People see racism as a problem that is to be smoothed over with a recognition of diversity--equal treatment to all races. People tip-toe around this discussion, though, in either fear of harming or in respect to the "other."

This is far different from how I see people discussing feminism. It's typical (although I admit that it is not always the case) for the men in the room to become hostile towards the women (the "other" in their minds) and insist that the feminist argument, whatever it is, is completely unworthy of being discussed for reasons x, y, and z. Usually reasons x, y, and z are reasons that seem justified to only the males (the "other" in the minds of the females) and seem absurd to the females. The hostile treatment of this subject does not allow a coming together or agreement on an issue or argument--it leads to a compromise and forced smiles while both genders wonder why the other doesn't see the point they were trying to make.

There has got to be a more reasonable and effective way to discuss feminist issues rather than ignoring or belittling issues (or even just denying the issues). I'm not saying that I have all the answers, but I do know that discussions like the one we had last class do not allow any conclusions to be drawn for either "side" of an argument. A more civil debate of the issues would be more likely to keep both sides engaged and active in the discussion, allowing the genders to present arguments for each side.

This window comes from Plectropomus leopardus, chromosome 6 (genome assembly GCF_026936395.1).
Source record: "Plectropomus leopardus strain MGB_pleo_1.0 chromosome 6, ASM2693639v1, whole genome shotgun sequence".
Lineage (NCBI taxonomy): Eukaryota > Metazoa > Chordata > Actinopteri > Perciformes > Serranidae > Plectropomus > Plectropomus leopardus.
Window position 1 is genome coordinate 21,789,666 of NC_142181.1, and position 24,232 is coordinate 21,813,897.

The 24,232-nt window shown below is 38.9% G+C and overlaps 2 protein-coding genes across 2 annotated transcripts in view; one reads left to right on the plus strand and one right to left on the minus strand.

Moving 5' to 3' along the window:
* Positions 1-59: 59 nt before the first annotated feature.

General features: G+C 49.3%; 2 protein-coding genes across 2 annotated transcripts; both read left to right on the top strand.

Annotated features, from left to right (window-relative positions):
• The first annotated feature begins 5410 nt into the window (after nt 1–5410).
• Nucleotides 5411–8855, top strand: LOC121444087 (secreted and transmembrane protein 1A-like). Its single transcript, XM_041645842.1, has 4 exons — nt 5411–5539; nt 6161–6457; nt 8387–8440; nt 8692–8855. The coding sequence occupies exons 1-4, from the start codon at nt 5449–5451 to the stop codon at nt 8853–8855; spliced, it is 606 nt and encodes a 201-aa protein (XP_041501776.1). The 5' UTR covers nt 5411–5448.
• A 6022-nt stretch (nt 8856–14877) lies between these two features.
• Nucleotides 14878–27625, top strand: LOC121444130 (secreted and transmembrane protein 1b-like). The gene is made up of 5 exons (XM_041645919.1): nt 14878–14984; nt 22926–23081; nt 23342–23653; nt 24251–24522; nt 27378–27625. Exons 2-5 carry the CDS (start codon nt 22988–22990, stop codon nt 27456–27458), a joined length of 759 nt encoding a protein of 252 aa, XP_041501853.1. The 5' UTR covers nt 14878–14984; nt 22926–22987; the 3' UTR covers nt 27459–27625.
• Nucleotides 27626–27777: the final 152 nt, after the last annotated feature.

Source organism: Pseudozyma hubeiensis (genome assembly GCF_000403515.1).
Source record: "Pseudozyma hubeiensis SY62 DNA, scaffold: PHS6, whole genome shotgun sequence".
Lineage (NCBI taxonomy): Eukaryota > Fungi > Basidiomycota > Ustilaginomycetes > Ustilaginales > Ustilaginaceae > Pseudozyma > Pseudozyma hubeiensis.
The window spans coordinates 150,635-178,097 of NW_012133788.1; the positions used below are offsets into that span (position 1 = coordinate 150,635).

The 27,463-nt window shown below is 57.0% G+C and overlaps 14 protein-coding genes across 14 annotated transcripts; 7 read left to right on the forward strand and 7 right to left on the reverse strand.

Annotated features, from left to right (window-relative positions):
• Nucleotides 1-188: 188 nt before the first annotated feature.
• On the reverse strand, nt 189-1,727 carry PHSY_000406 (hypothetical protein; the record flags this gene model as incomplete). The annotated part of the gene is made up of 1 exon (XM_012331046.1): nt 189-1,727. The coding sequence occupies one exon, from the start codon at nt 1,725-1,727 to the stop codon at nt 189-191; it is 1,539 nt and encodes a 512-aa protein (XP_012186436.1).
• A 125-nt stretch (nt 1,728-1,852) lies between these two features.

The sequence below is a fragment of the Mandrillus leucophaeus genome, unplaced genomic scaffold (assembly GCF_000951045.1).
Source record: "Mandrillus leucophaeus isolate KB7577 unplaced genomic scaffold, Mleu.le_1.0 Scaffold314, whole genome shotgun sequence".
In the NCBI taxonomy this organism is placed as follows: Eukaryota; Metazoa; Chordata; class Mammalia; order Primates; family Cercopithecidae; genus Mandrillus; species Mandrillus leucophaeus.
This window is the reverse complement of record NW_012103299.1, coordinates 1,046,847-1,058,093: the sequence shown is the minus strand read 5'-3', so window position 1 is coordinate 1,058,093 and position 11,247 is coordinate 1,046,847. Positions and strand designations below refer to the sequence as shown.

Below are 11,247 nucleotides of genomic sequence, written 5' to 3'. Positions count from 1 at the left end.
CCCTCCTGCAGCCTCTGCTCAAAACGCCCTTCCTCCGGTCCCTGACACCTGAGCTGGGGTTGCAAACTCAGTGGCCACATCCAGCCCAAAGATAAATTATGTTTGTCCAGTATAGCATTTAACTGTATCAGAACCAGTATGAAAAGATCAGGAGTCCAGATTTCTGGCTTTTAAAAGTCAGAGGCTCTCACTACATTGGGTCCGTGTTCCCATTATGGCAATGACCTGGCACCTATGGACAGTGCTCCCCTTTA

While feminism has calmed down from the bra burning of the 1960s and 70s, our generation faces a somewhat more difficult challenge--convincing the "other" that the issues are not solved, but require constant monitoring.

Gilbert and Gubar purport to monitor the treatment of women in literature, but they really only present a pitiful argument--using the "poor me" calling card. While I'm not sure what mimetic argument they're making, exactly, I know that the argument is characteristic of the time they wrote it--1979. We need more modern arguments and open minds in order to properly discuss this thing called feminism.

Gilbert and Gubar, ''The Yellow Wallpaper'' -- Jerz EL312 (Literary Criticism)

Posted by KarissaKilgore at February 25, 2007 4:16 PM


Comments


I have to agree with you on the grounds that while the authors are attempting to make an argument on mimesis, I still haven't found it. I also wrote about women making themselves the victim and what's even sadder is that we have to keep going back to "that's how it was back then." What about "now?"

Posted by: Erin at February 28, 2007 2:31 PM


Thank you so much for saying that, Erin! Focusing on things "back then" is like telling everyone those lame old "when I was your age" stories that no one ever wants to here... :-/

The only mimetic argument I found was that this represents like as it WAS (not as it is... even though every second of every day the version of "is" changes... now that's profound... haha).

Get with the program, feminists...

Posted by: Karissa at February 28, 2007 3:47 PM